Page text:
Bradley County veterans took time Friday morning to remember soldiers, sailors, airmen and Marines who were held as prisoners of war and those who are still missing.
The annual recognition ceremony was held at Veterans of Foreign Wars Post 2598. It was the fourth year local veterans and families paused to pay homage to the more than 100,000 service members missing or unaccounted for from World War II, the Korean War, the Cold War, the Vietnam War, Iraq and Afghanistan.
The numbers include 74,791 from WWII; Korea, 8,031; Vietnam, 1,721; “and many, many more from the Cold War, Iraq and Afghanistan,” said VFW Post Commander and master of ceremonies Ed Baumuller.
“I’m proud we still have this spirit in our town that we turn out to honor those who have given the ultimate price.”
Participating was retired Navy Chaplain Capt. Paul Williams, of Rossville, Ga., where he pastors the First Baptist Church. He served on the USS Nashville during Vietnam. He retired from the service after 32 1/2 years. He was commissioned as a chaplain in 1966.
While he has never been a prisoner of war or been listed as missing in action, he has dealt with people who have.
“I was called upon many, many time to accompany the casualty assistance officer to report to families of either a death or a missing in action,” he said.
He also conducted many funerals and memorial services that gave him the opportunity to pay his respects to men who had given their lives or were missing. “It was a chance to minister to the families.”
American Legion Post 81 Chaplain Oscar Kelly prayed for Americans to remember those homes where emptiness dwells in place of loved ones who have not returned home from battle. He said there are men and women who have given their last full measure of devotion and others who still suffer from wounds that purchased liberty.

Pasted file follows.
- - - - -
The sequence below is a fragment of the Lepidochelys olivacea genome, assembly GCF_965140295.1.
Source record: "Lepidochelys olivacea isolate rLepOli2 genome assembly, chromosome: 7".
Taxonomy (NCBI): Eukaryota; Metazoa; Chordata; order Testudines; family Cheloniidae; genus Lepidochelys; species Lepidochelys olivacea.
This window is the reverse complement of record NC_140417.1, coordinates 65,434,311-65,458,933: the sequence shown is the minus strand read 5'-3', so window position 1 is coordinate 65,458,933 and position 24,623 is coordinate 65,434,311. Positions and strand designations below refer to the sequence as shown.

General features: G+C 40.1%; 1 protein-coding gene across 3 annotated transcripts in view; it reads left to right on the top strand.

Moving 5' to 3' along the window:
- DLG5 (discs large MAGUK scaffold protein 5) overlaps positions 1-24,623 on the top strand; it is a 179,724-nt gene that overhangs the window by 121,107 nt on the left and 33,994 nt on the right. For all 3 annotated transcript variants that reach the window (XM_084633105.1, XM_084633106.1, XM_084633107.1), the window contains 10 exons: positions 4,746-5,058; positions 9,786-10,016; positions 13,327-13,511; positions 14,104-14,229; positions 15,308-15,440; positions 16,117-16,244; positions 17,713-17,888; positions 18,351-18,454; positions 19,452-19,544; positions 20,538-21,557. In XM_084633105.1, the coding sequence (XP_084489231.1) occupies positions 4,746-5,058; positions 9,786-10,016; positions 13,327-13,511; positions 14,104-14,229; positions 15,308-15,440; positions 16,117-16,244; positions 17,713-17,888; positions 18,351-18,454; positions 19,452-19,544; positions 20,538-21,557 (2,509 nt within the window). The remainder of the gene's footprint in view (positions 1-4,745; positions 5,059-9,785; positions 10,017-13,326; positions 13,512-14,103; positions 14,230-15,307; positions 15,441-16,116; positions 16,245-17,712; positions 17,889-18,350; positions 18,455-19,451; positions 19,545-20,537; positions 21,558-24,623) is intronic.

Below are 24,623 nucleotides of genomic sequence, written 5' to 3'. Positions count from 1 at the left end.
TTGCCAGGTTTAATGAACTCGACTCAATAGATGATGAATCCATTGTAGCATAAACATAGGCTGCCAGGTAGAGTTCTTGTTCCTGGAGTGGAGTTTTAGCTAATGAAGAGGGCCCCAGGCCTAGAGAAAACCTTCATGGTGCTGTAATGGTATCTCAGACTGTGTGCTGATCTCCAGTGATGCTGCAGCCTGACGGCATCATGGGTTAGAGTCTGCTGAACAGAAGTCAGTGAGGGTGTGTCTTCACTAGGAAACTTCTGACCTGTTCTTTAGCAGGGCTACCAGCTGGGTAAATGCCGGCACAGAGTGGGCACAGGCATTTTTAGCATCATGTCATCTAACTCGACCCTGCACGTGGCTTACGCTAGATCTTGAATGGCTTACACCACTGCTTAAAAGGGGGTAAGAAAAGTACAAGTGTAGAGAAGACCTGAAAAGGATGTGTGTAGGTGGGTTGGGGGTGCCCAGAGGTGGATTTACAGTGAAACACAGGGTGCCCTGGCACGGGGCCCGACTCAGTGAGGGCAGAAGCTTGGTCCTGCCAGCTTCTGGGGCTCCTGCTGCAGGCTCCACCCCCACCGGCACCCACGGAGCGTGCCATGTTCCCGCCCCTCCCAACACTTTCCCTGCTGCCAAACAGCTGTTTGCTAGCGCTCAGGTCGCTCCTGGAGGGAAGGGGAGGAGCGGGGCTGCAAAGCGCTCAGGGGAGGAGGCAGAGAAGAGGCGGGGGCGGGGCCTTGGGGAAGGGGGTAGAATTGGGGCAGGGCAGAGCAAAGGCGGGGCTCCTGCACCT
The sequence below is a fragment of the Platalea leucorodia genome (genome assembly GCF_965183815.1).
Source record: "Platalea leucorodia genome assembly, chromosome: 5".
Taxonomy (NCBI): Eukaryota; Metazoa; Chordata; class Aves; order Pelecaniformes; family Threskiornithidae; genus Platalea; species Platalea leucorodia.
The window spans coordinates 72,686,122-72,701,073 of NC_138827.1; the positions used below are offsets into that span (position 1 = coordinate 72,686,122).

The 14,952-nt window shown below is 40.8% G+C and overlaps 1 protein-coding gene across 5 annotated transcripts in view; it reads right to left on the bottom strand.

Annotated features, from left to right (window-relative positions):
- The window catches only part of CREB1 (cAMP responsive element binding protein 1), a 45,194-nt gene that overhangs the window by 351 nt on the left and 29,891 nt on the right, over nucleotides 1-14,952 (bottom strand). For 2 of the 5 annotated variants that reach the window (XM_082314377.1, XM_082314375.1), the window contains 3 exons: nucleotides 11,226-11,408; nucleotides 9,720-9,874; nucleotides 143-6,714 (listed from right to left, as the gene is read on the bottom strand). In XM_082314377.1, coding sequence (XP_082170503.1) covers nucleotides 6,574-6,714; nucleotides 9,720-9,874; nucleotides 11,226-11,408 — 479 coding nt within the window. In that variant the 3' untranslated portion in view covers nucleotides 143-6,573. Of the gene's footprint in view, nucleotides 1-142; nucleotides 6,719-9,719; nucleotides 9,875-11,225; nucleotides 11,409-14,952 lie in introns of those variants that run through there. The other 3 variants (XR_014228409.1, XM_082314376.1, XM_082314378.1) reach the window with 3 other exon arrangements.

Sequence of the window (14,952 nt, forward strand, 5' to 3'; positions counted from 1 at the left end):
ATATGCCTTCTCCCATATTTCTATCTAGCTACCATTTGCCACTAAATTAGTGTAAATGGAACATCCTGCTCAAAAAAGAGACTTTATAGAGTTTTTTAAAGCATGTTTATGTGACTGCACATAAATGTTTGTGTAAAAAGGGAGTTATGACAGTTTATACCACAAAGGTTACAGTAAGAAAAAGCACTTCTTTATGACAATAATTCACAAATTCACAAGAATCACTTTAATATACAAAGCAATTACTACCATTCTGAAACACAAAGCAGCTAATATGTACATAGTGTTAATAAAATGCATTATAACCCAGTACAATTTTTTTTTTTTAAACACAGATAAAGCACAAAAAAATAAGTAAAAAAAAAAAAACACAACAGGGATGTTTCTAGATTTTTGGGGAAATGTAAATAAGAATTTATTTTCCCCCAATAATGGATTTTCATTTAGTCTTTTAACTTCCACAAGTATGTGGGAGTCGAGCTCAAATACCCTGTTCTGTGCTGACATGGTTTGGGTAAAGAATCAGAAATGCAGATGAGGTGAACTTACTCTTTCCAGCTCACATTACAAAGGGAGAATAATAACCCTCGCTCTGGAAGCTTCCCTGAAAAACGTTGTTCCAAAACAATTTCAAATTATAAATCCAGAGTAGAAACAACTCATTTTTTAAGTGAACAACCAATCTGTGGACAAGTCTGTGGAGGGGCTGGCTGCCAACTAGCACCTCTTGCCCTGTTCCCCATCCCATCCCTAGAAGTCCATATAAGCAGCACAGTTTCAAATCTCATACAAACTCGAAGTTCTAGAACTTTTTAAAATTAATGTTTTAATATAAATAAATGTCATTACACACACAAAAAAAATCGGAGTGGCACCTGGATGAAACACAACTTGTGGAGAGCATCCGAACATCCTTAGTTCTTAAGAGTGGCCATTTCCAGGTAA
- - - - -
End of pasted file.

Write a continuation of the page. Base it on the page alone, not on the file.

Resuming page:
“Give comfort to those who wait in sorrow and to those who are hurting because of their loss,” he said. “We pray thee we may have peace in our time, so those sacrifices will not have to be repeated.”
Pearl Harbor survivor George Allen lit the ceremonial candle.
Grant Pirkle explained the MIA/POW memorial table set for one, symbolizing members of the armed forces missing from the ranks, who are referred to as POWs and MIAs.
“We call them brothers and sisters,” Pirkle said. “They are unable to be with their loved ones and families, so we join together to pay humble tribute to them.”
The table is small, symbolizing the frailty of one prisoner, alone against his or her oppressors. The tablecloth is white, symbolic of the purity of their intentions to respond to their country’s call to arms.
“The single rose in the vase signifies the blood they shed in sacrifice to ensure the freedom of our beloved United States of America,” Pirkle said. “The rose also reminds us of the families and friends of our missing brothers and sisters, who keep faith while awaiting their return.”
A red ribbon around the vase stands for the red ribbon worn on the lapels of thousands of Americans who demand, with unyielding determination, a proper accounting. A slice of lemon on their plate is a reminder of their bitter fate.
Salt sprinkled on the plate is a reminder of countless tears shed by waiting families.
“The glass is inverted. They cannot toast with us at this time,” he said. “The chair is empty. They are not here. The candle is reminiscent of the light of hope that lives in our hearts to illuminate their way home, away from their captors, to the open arms of a grateful nation. The Bible represents strength gained through faith to sustain those lost from our country, founded as one nation under God. The American flag reminds us that many of them have never returned, for they have paid the supreme sacrifice to ensure our freedoms.”